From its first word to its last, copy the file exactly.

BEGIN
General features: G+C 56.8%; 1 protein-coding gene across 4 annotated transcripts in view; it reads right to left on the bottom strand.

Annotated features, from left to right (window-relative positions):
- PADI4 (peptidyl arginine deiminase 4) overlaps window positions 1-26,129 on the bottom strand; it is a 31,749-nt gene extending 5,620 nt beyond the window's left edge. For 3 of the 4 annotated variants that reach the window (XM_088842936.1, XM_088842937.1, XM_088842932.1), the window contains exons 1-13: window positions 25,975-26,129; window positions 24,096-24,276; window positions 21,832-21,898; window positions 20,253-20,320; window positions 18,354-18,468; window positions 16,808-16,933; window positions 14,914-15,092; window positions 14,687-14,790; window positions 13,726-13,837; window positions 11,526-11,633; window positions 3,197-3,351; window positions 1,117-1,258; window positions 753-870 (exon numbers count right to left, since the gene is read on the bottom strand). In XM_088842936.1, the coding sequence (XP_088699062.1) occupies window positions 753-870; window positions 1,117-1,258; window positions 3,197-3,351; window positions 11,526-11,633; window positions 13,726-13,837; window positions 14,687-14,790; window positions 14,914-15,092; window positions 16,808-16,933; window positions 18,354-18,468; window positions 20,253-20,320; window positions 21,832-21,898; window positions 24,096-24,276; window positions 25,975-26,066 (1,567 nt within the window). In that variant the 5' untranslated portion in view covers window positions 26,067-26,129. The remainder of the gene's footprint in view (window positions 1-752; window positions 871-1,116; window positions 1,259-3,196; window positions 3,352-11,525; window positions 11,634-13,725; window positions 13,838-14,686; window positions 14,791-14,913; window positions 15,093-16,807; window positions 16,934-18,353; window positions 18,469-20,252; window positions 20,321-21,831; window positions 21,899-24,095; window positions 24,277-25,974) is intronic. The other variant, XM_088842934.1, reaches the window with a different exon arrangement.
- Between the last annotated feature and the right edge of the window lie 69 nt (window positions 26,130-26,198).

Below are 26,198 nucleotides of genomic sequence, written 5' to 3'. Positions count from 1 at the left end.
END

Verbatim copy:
General features: G+C 56.8%; 1 protein-coding gene across 4 annotated transcripts in view; it reads right to left on the bottom strand.

Annotated features, from left to right (window-relative positions):
- PADI4 (peptidyl arginine deiminase 4) overlaps window positions 1-26,129 on the bottom strand; it is a 31,749-nt gene extending 5,620 nt beyond the window's left edge. For 3 of the 4 annotated variants that reach the window (XM_088842936.1, XM_088842937.1, XM_088842932.1), the window contains exons 1-13: window positions 25,975-26,129; window positions 24,096-24,276; window positions 21,832-21,898; window positions 20,253-20,320; window positions 18,354-18,468; window positions 16,808-16,933; window positions 14,914-15,092; window positions 14,687-14,790; window positions 13,726-13,837; window positions 11,526-11,633; window positions 3,197-3,351; window positions 1,117-1,258; window positions 753-870 (exon numbers count right to left, since the gene is read on the bottom strand). In XM_088842936.1, the coding sequence (XP_088699062.1) occupies window positions 753-870; window positions 1,117-1,258; window positions 3,197-3,351; window positions 11,526-11,633; window positions 13,726-13,837; window positions 14,687-14,790; window positions 14,914-15,092; window positions 16,808-16,933; window positions 18,354-18,468; window positions 20,253-20,320; window positions 21,832-21,898; window positions 24,096-24,276; window positions 25,975-26,066 (1,567 nt within the window). In that variant the 5' untranslated portion in view covers window positions 26,067-26,129. The remainder of the gene's footprint in view (window positions 1-752; window positions 871-1,116; window positions 1,259-3,196; window positions 3,352-11,525; window positions 11,634-13,725; window positions 13,838-14,686; window positions 14,791-14,913; window positions 15,093-16,807; window positions 16,934-18,353; window positions 18,469-20,252; window positions 20,321-21,831; window positions 21,899-24,095; window positions 24,277-25,974) is intronic. The other variant, XM_088842934.1, reaches the window with a different exon arrangement.
- Between the last annotated feature and the right edge of the window lie 69 nt (window positions 26,130-26,198).

Below are 26,198 nucleotides of genomic sequence, written 5' to 3'. Positions count from 1 at the left end.